Quickie: Goldberg’s Benghazi Embarrassment, But Who’s Red on the Face?

Jeffrey Goldberg,  a national correspondent for The Atlantic writes:

The embarrassment of the attack on the American consulate in Benghazi is not that it happened. America has its victories against terrorism, and its defeats, and the murder of Ambassador Christopher Stevens and three American security personnel represents one defeat in a long war. The embarrassment is that political culture in America is such that we can’t have an adult conversation about the lessons of Benghazi, a conversation that would focus more on understanding al Qaeda affiliates in North Africa, on the limitations and imperfections of security, and on shortfalls in our intelligence gathering, than on who said what when in the Rose Garden.

He made four reasonable points:

1) Because the conversation around Benghazi is so stupid, we’re going to end up with more mindless CYA security “improvements” that will imprison American diplomats in their fortress compounds even more than they are already imprisoned.

2) It would be good if at least some of the blame for the assassination of Chris Stevens was apportioned to his assassins. Both candidates would do us a service if they would re-focus the debate on ways to defeat Islamist terrorism.

3) Hillary Clinton and Barack Obama can both take the blame, or the responsibility, for this attack if they want, but the truth, quite obviously, is that neither one of them is in charge of assessing the security needs of individual American embassies and consulates. The job of leaders is to hire well, supervise their hires to the degree possible, and then, if something goes wrong, spend the time and energy to figure out how to fix the problem. It is unrealistic to believe that either leader could have known about what is ultimately a small problem in a large war. We should spend more time judging them on how they respond to defeats then on blaming them for the defeats. (By the way, I would hold George W. Bush to the same standard re:  9/11, and Bill Clinton to the same standard when it came to his Administration’s unsuccessful efforts to stop the spread of al Qaeda in the late 1990s.)

4) As Blake Hounshell put it, “Amb. Chris Stevens was a big boy and he made his own decision to go to Benghazi despite the risks. If he thought it was too dangerous, he should not have gone.” We’ve lost thousands of American government employees over the past 10 years in the Middle East and in Afghanistan. Nearly all of them were in uniform, but Foreign Service officers know the risks as well. We need to treat the loss of these four men in Libya as a battlefield loss. That would require people such as Darrell Issa, who chaired a House Oversight committee hearing on the Benghazi attacks, from saying foolish things, like he did the other day.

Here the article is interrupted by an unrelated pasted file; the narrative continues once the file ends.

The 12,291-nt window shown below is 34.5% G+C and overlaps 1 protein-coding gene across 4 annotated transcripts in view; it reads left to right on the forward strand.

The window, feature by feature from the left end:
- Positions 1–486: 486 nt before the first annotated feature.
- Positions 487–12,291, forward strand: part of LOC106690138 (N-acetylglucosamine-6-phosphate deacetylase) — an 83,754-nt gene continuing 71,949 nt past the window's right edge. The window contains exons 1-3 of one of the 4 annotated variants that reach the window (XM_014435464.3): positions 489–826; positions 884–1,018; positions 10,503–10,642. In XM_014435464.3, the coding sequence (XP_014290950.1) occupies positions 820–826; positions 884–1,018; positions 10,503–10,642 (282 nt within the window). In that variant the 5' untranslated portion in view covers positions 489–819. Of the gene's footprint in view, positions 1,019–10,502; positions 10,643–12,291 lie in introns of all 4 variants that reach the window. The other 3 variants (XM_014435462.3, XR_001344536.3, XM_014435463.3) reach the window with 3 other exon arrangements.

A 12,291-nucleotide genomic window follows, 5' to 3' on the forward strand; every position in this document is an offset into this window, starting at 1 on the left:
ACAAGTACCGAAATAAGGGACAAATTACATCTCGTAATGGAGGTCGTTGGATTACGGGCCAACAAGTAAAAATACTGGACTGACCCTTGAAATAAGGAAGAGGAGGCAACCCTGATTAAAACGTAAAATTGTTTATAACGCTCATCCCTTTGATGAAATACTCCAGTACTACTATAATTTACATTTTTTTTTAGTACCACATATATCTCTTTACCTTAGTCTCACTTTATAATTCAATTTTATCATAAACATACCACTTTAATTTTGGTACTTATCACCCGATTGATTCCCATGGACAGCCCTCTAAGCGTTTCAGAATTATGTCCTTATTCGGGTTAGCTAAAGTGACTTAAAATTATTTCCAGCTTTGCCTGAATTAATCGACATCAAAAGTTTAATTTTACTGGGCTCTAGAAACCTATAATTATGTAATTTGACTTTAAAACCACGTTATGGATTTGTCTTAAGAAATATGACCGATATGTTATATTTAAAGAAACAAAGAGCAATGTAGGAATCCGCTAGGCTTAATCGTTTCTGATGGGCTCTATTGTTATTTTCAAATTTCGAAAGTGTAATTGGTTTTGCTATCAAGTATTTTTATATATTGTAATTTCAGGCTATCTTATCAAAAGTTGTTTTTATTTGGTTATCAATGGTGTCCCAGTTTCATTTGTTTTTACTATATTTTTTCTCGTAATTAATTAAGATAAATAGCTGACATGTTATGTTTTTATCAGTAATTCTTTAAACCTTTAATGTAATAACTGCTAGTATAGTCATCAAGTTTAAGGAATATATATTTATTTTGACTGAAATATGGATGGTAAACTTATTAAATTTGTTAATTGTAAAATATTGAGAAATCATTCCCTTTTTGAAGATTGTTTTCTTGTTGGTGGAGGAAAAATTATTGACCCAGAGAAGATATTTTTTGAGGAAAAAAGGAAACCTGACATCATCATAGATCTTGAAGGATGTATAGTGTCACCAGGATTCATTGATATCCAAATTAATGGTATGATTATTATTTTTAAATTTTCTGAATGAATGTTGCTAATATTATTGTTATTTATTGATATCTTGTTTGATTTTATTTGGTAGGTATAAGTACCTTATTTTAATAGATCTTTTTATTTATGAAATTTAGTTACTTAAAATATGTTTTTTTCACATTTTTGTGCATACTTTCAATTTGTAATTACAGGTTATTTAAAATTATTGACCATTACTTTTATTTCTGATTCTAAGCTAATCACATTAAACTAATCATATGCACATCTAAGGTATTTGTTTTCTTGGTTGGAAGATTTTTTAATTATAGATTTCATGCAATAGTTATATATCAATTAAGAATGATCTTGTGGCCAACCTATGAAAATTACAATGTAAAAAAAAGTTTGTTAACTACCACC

Continue reading, The Benghazi Embarrassment.

– DS

 

 

4 responses

  1. why are fsos put into conflict areas? we had a return to the vietnam cords policies of putting fsos into war zones during the bush/rice administration. diplomats have no business in areas like benghazi. there’s enough danger for unarmed diplomats at legitimate postings. they should not be used as tokens to try to the make the state department relevant during wars or as signs of our “affection.” the purpose of fsos is diplomacy. posting to a conflict zone is not diplomacy. during other wars, fsos joined the military and fought.

    • cmkeur – hell if I know! If I remember right, this was from a former SoS notion of expeditionary diplomacy, because it obviously makes sense to put unarmed diplomats in the middle of a war zone. Before Benghazi, we already sent them (with a week of crash and bang training) to places like Iraq and Afghanistan. In undeclared war zones, these diplomats would have been evacuated already.

    • Ed, You’re right. Benghazi has been officially called a “U.S. Office” that’s not the same as a consulate. Although the media has stuck to calling it as such. The ambassador is the chief of mission, that means top boss in a diplomatic mission. Typically the FSOs I know respect the security officials take of things and follow their advise. We’d have to wait for the ARB to find the answers to a lot of questions. For instance, we’ve only heard about RSO Nordstrom who had departed the country by the time of the attack. I can’t recall reading anything about the incumbent RSO in Libya.